I don’t like the idea of waking up each morning and taking a pill, keeping other pills on hand during the day for emergencies, and taking yet another pill before going to bed. People have started calling me a pill popper, a label I can’t even protest because it’s true: I have become a pill popper.
quote from Lewis Carroll, Through the Looking-Glass, and What Alice Found There
(modified from the Nov 2012 original published on another blog)
Why would I do that? she whispered to him.
He chuckled and said nothing.
She traced the prism patterns underneath them, triangle upon triangle, reds, plums, blues stitched together. The little flowers along the edges had faded and a long rip ran along the top, the part she always tugged on when she was cold. Safety pins held it together.
As she snuggled into his shoulder, a breath escaped his nostrils, landing in warmth on top of her head.
The sun’s tickling me.
I got into Daddy’s car and drove on battery power. The sun had set but it was mostly smooth sailing; the road signs were clear enough. Even in my blind rage, instinct and well-honed driving skills got me through the local streets without a hitch.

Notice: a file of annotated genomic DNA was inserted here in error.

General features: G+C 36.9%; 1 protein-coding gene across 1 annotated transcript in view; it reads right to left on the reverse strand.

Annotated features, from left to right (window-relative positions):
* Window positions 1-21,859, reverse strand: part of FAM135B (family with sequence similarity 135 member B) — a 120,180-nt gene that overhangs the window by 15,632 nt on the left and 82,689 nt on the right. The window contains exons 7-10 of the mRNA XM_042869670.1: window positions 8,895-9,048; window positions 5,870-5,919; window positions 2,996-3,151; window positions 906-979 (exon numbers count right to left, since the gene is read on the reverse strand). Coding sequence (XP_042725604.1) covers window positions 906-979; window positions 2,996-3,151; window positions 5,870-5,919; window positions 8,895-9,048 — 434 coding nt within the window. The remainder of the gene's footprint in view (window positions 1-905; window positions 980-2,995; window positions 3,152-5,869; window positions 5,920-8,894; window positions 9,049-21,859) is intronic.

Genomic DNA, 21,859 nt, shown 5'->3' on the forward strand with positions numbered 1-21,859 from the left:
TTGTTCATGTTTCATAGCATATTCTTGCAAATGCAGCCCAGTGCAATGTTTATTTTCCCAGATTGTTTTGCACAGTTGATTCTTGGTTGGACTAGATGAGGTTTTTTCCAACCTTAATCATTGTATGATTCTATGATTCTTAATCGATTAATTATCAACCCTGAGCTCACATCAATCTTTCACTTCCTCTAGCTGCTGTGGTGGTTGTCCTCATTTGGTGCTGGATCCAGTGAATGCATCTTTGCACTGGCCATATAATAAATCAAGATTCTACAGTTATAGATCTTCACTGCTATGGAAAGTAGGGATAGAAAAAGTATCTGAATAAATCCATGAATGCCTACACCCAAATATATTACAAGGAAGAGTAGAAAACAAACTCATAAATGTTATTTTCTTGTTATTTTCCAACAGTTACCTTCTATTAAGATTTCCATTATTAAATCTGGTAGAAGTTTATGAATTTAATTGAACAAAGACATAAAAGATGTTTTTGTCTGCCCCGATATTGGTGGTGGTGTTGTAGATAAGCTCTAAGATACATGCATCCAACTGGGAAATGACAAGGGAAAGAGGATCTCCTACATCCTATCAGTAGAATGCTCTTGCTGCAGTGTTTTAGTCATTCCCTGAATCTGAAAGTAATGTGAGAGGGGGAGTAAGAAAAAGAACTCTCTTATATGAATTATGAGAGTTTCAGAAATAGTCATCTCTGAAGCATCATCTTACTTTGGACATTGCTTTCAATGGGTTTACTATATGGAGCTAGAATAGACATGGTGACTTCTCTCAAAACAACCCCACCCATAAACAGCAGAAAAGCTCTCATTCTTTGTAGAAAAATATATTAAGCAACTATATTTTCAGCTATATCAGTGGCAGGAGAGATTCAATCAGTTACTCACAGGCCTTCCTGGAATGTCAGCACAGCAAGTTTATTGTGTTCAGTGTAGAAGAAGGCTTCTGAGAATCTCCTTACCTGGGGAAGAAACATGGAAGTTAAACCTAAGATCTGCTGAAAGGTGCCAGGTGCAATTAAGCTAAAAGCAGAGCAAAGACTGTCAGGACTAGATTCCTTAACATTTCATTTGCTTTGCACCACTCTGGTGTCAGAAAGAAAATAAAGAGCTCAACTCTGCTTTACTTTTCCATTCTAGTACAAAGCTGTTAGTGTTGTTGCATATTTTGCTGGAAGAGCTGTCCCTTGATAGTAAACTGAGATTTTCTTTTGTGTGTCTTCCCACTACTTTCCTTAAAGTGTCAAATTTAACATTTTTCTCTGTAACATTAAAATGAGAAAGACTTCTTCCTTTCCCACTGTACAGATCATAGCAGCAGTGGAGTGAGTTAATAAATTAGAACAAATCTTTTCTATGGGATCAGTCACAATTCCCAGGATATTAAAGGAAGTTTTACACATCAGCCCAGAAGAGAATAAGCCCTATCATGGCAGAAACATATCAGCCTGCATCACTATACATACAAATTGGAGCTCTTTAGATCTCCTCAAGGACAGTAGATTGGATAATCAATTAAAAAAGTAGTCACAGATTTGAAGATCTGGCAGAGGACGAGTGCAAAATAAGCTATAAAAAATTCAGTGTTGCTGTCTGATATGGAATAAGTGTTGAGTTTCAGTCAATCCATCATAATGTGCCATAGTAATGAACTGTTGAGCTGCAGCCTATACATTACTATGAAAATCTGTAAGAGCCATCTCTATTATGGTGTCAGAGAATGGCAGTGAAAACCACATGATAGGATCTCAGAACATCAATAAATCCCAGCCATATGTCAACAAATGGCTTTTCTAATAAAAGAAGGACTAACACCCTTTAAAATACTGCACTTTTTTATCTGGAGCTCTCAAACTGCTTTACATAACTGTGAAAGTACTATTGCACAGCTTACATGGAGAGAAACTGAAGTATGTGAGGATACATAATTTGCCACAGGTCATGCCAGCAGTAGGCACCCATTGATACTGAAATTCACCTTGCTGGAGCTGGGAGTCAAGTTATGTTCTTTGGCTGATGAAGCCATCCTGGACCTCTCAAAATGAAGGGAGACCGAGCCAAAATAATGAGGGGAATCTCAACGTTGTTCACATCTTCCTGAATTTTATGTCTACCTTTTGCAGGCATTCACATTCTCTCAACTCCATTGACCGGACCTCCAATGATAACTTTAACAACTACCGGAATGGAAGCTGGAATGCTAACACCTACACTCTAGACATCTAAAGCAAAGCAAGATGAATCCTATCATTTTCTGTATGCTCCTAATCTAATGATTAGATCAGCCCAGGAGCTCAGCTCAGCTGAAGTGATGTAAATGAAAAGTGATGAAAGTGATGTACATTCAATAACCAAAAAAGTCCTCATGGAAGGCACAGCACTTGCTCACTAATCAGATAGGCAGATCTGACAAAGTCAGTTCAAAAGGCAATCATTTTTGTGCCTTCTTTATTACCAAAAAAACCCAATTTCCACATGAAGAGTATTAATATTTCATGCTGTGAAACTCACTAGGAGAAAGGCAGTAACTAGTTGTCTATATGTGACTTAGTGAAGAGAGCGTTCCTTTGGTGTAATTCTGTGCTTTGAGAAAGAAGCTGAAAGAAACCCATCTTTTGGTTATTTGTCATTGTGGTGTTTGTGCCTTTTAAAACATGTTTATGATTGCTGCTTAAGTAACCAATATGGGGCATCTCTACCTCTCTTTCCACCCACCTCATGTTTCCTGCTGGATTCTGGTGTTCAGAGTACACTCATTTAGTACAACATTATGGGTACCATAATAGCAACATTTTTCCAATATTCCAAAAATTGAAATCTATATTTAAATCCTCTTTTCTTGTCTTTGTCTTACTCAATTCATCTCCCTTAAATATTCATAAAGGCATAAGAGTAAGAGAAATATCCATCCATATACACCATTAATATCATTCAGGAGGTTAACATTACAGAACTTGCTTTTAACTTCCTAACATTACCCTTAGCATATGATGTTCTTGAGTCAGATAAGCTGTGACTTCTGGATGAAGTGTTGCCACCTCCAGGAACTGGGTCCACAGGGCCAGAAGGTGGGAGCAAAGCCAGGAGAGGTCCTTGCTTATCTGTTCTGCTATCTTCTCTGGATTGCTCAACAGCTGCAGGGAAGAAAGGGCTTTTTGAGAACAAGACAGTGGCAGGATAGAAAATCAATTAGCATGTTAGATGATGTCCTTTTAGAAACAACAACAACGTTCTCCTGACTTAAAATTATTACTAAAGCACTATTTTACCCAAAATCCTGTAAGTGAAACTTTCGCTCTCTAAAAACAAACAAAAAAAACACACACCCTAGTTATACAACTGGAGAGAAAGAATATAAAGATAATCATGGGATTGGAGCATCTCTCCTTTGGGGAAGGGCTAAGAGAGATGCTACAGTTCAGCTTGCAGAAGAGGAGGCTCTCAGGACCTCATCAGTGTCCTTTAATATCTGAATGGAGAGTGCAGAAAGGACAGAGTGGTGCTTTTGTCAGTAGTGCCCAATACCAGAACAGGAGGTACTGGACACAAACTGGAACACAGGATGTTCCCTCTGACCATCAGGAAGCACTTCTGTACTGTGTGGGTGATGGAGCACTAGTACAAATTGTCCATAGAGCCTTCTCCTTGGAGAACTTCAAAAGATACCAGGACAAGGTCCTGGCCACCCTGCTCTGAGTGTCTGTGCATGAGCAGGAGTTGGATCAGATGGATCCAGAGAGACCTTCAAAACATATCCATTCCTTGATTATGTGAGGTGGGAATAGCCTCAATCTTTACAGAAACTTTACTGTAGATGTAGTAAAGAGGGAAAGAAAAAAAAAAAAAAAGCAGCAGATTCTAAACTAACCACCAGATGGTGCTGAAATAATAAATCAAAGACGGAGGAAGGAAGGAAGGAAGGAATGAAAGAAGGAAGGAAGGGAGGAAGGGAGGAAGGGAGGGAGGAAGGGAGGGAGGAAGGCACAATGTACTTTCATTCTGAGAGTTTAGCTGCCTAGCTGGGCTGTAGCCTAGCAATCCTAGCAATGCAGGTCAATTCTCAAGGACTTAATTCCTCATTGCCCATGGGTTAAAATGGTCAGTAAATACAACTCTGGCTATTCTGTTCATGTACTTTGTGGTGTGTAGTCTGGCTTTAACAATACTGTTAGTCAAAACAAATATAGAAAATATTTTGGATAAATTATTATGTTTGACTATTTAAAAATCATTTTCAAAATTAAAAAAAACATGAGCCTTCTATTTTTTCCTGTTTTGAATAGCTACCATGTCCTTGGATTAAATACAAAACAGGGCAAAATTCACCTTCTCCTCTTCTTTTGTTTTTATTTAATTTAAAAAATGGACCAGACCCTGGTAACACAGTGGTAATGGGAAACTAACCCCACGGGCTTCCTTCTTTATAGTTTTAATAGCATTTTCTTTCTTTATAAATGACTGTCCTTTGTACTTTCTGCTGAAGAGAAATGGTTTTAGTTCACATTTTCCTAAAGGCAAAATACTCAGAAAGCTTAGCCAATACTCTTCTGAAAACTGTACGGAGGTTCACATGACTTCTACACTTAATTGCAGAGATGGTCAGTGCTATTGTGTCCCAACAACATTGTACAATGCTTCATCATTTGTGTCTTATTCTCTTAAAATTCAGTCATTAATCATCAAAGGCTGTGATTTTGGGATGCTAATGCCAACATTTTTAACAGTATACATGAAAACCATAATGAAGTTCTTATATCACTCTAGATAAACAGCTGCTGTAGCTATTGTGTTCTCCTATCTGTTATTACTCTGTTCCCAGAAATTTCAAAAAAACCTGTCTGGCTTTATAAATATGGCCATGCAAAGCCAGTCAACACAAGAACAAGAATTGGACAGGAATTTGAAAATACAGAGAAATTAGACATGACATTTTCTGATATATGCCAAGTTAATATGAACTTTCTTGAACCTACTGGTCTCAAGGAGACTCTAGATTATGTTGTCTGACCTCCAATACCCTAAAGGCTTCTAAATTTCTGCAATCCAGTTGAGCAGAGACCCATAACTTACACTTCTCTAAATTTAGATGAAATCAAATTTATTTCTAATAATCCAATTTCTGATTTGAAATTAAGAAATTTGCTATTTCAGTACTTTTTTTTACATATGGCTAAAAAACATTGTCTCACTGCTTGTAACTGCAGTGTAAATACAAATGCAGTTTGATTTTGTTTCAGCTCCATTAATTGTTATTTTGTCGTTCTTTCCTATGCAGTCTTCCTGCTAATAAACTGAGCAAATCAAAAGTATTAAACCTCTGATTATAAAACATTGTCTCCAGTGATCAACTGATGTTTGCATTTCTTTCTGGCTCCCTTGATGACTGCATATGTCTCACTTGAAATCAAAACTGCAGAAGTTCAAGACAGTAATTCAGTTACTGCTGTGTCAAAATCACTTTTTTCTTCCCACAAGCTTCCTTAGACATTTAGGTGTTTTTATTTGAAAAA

Somewhere in gritty North Jersey, I took a jughandle left and a ramp onto I-95. About five miles down this baby, so familiar to me, the engine started sputtering. I didn’t wanna stall there of all places so I took an exit, parked not too far from Milltown, and got on my fold-out scooter.
Cars minded me for the most part but I couldn’t handle giant intersections, not with the lights changing as if they were a show, greens turning without warning to reds, turning to illogical arrows. I waited for my green arrow, every muscle in my body tensed, my right foot ready to kick off as hard I could. When it finally came, it didn’t stay long enough. Cars from two directions, four lanes, crisscrossed around my slow-moving body, headlights blinding me, as I dodged my way through the overlap of 16 lanes and tumbled headfirst into some dark corner.